So you’ve found a great professional development course, or a way to upskill your CV, but your workplace has no formal training budget in place. Tricky. Most companies now acknowledge the benefits of employee training, but there are still a few holding out. The good news is that EOFY isn't the only time to chat to your boss about setting aside some budget for professional development.
Remember, all managers have budgets, and EOFY is usually the cut-off point. They either spend it or lose it. If there’s any money that needs to be allocated before the end of the financial year, training and development is a great way to spend it. If you've missed the EOFY, now is the perfect time to start planning for next year!
Here are some tips for how to talk to your boss about training.
1. Do your research
Before you pitch a development opportunity to your manager, you need to anticipate certain questions. The first things they’ll ask are: ‘What is it?’ and ‘How much does it cost?’ You should thoroughly research your chosen course beforehand. Learn the course fees, the semester timetable, and how the study hours will impact your current role. Be clear about the learning outcomes and how those outcomes could be beneficial to your job. This bit’s important. Will the new skills make you more efficient? Help plug a skills gap for your company? Remove the need for an external hire? Study your competitors, too, to see how they’re handling employee training. If your company’s policy is lagging behind, ask them why.
2. What’s in it for the company?
It’s best to frame upskilling and training as a win for the company, as well as your own career. If your manager hasn’t already got training budget set aside, they’re going to want to understand the return on investment. There are plenty of stats to help you here. Studies have shown that professional development opportunities help boost staff retention, improve job satisfaction and increase professional loyalty. RMIT Online’s own research indicates that many Australian employers are now investing in staff training over recruitment – and the switch is paying dividends. Of 600 we businesses surveyed, 95 per cent of companies said that they, as an employer, received a direct benefit from staff training.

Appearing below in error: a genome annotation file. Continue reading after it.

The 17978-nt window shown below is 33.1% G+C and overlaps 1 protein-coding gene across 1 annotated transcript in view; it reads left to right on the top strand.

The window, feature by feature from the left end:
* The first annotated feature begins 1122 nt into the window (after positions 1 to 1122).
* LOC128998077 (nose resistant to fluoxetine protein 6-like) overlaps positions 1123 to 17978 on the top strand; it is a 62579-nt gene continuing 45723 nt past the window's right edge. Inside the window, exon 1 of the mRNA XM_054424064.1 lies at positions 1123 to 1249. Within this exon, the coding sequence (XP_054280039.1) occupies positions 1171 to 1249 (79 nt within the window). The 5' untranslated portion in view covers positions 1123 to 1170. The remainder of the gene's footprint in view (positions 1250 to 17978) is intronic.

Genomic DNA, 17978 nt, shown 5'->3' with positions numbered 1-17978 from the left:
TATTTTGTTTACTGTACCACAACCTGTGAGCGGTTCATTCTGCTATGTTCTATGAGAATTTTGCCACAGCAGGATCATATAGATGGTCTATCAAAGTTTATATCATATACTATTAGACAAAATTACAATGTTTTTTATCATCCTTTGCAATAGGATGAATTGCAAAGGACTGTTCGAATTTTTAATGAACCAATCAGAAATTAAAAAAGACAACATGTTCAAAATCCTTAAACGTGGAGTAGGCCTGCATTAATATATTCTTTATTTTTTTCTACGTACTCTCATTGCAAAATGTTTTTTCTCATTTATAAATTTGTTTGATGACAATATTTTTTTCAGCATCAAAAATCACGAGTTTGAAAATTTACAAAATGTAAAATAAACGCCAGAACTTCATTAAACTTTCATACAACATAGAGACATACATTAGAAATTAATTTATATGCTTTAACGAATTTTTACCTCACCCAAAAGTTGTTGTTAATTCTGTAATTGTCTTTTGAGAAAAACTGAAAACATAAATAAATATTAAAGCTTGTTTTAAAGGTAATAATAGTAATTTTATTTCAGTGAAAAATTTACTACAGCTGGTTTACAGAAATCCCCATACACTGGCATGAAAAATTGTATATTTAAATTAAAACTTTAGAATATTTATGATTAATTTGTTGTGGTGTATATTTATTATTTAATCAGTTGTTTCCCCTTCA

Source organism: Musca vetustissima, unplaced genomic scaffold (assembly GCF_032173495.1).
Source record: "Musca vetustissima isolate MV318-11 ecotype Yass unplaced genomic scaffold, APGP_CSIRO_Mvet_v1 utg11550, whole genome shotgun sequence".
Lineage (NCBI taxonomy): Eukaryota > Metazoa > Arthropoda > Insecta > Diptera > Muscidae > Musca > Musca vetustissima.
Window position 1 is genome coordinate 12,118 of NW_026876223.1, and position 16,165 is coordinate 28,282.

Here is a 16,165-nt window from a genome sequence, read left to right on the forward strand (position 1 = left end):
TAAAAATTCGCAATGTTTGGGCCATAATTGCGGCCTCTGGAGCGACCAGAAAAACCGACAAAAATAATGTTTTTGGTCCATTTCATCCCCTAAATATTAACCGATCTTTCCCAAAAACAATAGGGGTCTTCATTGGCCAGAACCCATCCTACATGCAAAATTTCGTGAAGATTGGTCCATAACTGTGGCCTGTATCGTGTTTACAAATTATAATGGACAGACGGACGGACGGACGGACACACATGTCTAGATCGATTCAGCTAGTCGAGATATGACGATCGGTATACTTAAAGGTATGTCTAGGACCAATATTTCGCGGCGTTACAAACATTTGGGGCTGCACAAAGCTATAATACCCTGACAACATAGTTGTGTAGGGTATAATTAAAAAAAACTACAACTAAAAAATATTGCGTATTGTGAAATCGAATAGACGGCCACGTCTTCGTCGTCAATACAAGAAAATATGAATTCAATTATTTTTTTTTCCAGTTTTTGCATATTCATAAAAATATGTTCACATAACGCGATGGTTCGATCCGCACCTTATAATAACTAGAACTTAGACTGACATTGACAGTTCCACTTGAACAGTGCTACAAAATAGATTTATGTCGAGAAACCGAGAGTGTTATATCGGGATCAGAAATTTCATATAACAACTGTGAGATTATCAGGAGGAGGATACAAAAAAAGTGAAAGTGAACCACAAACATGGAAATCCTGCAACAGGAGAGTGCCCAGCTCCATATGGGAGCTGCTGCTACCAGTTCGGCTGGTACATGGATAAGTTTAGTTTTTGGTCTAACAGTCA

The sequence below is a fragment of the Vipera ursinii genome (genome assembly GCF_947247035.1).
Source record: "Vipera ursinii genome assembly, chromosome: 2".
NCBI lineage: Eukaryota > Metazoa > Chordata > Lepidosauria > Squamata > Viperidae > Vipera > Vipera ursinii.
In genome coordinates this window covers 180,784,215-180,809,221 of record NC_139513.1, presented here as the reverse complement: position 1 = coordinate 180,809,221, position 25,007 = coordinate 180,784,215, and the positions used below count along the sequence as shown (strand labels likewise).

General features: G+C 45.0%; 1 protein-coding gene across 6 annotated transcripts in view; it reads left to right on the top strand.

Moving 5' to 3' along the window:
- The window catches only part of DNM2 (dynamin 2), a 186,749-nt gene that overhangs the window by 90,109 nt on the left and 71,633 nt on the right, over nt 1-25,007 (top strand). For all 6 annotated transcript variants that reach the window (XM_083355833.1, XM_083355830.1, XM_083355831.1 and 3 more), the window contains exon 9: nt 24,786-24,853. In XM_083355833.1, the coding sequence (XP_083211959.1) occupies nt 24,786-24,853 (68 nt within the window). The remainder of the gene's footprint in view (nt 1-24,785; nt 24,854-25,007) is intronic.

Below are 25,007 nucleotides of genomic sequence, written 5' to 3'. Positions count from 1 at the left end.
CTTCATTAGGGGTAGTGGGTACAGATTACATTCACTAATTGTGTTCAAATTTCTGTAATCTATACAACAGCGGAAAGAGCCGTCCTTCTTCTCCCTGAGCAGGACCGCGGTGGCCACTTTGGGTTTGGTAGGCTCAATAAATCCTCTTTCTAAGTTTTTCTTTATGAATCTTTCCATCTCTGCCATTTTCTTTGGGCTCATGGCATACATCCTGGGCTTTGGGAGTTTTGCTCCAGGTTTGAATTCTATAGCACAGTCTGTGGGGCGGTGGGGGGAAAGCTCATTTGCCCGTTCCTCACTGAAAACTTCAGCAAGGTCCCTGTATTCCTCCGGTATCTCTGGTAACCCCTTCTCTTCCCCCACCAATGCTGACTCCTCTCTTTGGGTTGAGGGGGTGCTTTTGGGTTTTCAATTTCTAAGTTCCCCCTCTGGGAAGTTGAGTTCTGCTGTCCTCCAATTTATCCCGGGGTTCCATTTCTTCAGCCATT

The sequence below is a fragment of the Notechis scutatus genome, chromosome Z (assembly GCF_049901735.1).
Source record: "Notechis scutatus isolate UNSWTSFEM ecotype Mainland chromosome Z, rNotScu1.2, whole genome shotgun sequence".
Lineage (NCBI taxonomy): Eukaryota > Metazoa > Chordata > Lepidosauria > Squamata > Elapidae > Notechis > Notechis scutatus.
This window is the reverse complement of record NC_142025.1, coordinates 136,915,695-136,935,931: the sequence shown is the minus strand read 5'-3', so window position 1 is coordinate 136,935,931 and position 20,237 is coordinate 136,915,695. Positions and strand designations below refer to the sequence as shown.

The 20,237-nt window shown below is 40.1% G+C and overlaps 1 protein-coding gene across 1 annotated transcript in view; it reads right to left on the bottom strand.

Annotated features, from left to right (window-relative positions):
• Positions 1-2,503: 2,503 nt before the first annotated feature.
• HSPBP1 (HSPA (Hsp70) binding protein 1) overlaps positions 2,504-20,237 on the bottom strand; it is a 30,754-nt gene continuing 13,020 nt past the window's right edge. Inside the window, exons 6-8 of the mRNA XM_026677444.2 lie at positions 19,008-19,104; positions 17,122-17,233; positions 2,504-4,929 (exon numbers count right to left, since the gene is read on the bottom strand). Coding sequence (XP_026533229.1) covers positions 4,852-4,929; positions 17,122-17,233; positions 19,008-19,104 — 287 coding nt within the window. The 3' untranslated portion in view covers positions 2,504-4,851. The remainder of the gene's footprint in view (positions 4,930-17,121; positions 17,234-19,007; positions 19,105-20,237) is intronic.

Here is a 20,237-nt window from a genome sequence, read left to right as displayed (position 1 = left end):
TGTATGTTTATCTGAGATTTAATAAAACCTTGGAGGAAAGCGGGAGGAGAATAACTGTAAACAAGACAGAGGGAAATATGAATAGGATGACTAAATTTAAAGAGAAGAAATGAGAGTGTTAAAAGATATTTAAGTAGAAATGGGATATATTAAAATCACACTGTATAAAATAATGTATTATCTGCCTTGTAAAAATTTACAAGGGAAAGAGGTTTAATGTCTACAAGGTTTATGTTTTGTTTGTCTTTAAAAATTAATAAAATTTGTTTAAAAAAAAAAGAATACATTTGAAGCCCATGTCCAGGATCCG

3. Start with an email
How you approach your boss will depend on your working relationship, your office culture, and your own personal style, but putting something in writing is always a good start. This doesn’t have to be a formal request for funding. You could simply send an email pointing out that you’ve identified an upskilling opportunity, and you’d like to chat it through in more detail. Link to the course, so your manager can read more about it, and maybe summarize a few key points: the length, the time commitment, and the cost. Don’t forget to proof your email once or twice before sending. Typos in an application for training budget are not a great look.
4. Be confident in your value
This is a tricky one for some people, but you’ve got to be confident in your value as an employee. If you’ve been with the company a while, start by writing down your major achievements, any big successes, and how you’ve already developed your skills. This will give you leverage and a strong bargaining position, when the time comes to negotiate training budget. Don’t forget to identify how this particular course will benefit the company and your role. Will it make you faster. Will you be able to work across disciplines? Does it cover a relevant skills gap? Is it something your company’s competitors are already doing?
“If I wanted an organisation to invest in me I would probably look at what I could bring to the table in terms of either growing revenue or cutting costs to cover the cost of the training,” says leading career development coach Danette Fenton-Menzies CPA.
5. Don’t forget soft skills
Soft skills (sometimes referred to as enterprise skills) like leadership, communication and creativity are valuable for a reason: they can be applied to almost any role in almost any company. Aptitudes like collaboration, persuasion and emotional intelligence have been topping LinkedIn’s skill rankings for years now. As Indeed says, “Hard skills show off your experience and understanding of a particular, measurable ability; soft skills often indicate your ability to work with others and grow within a company.” This is a valuable commodity! If your role requires stakeholder management and good communication, which most of them do, don’t be afraid to pitch a less technical course (like Digital Leadership). If anything, your manager will appreciate that you’re looking to expand your skillset and improve company culture.
6. Share your knowledge
One great value add that a lot of people forget is that, once a skill exists within a company, it can be shared. This is a great way to get your manager over the line when it comes to EOFY training budget: offer to share your new skills, or knowledge, at the next team meeting. Bring your colleagues along on the journey. “Demonstrate a strong return on investment by showing how your new ideas can be applied across the entire business,” says Fenton-Menzies. Share your learnings on Slack, or create a short Power Point presentation upon completion of your course. You might be surprised by the enthusiasm for learning in your workplace.
For more information on upskilling opportunities for your business, check out check out how RMIT Online is working to transform businesses. Or browse all of our short courses here